by Savhanna Long
This week was very exciting for our Field School students, as they finished up their units from the Stable Survey and moved onto the area behind the South Tenant House! The students began to close up their larger 5’x5’ units that were focused in areas of particular interest due to their artifacts and features, or area of non-movable human activity that leaves outlines in the soil. They also found some very unique artifacts this week, including the label located on the back of a fragment of earthenware ceramic that shows the name of the design. Going up to the South Tenant House, which is the only slave quarters still standing on the property, they continued excavations that had been worked on the previous year by the Poplar Forest Field School.
In conjunction with this week’s lesson about the importance of public archaeology, they got to interact with people visiting for the Fourth of July celebration. They were able to show off all the interesting and unique artifacts they found to both kids and adults who were interested in learning about archaeological techniques and the material culture that can be found at the site. Medicine bottles, large fragments of ceramic plates, liquor bottles, nails, bricks, mason jars, and more were found within just a few inches of digging. The students had a blast telling families what they’ve been learning about in these past weeks about the property, artifacts, and archaeology.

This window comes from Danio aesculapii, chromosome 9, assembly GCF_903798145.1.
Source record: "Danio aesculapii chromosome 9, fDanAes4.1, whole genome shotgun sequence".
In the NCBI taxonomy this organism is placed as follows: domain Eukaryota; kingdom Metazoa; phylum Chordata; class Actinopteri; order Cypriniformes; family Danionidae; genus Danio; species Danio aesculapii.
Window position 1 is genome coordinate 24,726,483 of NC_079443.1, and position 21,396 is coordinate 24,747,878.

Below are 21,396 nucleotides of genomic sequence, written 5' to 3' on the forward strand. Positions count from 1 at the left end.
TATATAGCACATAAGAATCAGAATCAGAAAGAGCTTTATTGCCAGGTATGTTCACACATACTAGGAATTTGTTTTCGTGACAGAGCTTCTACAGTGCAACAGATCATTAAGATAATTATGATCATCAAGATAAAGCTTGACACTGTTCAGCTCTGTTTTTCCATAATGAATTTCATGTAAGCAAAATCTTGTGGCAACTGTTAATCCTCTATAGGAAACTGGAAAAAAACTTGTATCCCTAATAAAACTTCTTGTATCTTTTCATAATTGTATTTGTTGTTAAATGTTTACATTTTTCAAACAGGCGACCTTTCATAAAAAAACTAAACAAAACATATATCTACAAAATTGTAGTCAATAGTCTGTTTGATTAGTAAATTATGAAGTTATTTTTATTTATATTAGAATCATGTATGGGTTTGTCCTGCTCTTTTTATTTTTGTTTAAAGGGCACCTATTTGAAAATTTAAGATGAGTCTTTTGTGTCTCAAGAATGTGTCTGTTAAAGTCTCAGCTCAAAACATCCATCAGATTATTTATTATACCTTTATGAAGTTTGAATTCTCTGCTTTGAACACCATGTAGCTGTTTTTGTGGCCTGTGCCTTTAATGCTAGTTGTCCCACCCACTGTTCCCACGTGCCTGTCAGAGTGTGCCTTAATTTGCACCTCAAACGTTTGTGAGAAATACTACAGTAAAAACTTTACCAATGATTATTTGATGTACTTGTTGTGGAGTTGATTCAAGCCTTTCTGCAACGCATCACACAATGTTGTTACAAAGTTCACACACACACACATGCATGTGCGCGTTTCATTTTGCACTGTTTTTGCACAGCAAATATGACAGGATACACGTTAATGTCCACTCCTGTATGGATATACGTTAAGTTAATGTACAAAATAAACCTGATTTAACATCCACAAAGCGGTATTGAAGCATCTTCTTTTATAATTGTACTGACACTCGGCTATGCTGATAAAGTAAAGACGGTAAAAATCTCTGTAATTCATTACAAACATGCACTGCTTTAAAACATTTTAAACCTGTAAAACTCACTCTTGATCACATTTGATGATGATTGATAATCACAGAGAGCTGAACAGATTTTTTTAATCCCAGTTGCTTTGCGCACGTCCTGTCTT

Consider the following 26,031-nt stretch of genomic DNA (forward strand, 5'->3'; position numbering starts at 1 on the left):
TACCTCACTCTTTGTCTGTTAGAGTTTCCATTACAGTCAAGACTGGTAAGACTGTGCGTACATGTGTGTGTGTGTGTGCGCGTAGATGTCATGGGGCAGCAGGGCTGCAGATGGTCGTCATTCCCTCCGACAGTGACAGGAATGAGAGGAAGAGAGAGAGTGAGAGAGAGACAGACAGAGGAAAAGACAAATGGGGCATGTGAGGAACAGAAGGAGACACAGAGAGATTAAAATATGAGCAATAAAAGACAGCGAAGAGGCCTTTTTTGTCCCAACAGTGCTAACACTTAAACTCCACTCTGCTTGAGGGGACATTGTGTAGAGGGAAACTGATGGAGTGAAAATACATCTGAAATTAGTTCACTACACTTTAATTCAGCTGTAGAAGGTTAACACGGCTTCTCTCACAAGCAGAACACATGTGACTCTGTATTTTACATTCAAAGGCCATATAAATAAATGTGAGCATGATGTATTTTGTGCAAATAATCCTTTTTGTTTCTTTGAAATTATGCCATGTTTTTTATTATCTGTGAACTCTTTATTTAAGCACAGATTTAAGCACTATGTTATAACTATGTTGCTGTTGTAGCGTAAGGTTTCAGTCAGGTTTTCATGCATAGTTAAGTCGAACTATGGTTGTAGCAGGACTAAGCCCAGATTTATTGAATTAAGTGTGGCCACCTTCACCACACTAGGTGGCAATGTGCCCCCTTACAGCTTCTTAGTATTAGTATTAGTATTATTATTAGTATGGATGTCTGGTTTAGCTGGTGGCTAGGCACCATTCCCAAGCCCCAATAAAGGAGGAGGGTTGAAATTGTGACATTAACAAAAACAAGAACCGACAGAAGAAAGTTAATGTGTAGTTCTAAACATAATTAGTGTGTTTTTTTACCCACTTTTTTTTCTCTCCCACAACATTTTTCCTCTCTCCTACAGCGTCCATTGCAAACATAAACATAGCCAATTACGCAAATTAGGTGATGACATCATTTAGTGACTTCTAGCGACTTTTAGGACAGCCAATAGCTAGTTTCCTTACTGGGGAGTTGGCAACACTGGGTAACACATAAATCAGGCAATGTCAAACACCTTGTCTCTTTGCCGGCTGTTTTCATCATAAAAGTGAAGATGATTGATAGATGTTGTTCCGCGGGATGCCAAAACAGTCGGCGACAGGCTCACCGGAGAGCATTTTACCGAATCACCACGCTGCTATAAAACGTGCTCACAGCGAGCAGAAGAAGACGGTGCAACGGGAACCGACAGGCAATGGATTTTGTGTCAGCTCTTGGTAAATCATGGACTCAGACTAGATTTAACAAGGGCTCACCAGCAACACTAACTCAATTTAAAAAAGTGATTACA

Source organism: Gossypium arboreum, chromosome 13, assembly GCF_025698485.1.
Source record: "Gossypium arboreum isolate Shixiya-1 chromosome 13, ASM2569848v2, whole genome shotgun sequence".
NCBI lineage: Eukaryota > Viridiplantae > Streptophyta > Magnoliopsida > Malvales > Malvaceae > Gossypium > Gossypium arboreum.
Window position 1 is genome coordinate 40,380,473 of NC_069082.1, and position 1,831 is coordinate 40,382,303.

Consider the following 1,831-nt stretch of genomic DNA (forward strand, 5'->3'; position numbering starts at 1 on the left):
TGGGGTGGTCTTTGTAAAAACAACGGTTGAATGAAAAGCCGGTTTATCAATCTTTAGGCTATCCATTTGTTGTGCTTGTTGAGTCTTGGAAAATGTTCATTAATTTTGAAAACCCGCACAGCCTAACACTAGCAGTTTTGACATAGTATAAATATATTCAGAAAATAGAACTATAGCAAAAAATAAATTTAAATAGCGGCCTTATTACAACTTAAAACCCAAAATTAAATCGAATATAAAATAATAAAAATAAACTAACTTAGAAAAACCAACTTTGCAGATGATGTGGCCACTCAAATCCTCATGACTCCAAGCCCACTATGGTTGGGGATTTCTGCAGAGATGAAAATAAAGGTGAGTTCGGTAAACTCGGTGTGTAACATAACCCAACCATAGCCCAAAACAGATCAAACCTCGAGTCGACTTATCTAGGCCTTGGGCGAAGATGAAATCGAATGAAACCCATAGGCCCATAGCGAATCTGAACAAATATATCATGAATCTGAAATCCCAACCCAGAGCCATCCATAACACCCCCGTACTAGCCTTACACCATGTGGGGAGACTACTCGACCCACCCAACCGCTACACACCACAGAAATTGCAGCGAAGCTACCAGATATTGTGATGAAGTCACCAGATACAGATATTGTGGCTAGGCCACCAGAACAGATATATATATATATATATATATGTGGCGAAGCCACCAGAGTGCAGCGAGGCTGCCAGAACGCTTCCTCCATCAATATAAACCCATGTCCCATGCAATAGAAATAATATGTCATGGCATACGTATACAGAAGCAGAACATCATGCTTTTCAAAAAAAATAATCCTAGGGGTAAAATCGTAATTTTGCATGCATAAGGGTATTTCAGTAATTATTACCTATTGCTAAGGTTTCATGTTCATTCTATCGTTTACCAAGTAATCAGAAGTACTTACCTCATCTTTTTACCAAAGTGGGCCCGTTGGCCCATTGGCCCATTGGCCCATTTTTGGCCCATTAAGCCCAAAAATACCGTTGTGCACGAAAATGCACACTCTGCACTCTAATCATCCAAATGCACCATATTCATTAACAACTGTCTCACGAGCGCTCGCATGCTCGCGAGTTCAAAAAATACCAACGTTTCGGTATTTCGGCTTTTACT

In the lab this week, students learned about floatation. Flotation is used with a soil sample taken from a unit where there was a particular interest in any smaller artifacts that could be found. This process removes all dirt from sample, leaving behind macrobotanical remains and smaller artifacts, like pieces of brick or clothespins. They learned how to separate and collect the two types of remains: the light fraction, which is mostly plant materials like roots, and the heavy fraction, which contains brick fragments, mortar, and charcoal. Plus, the water was great for cooling off in the heat!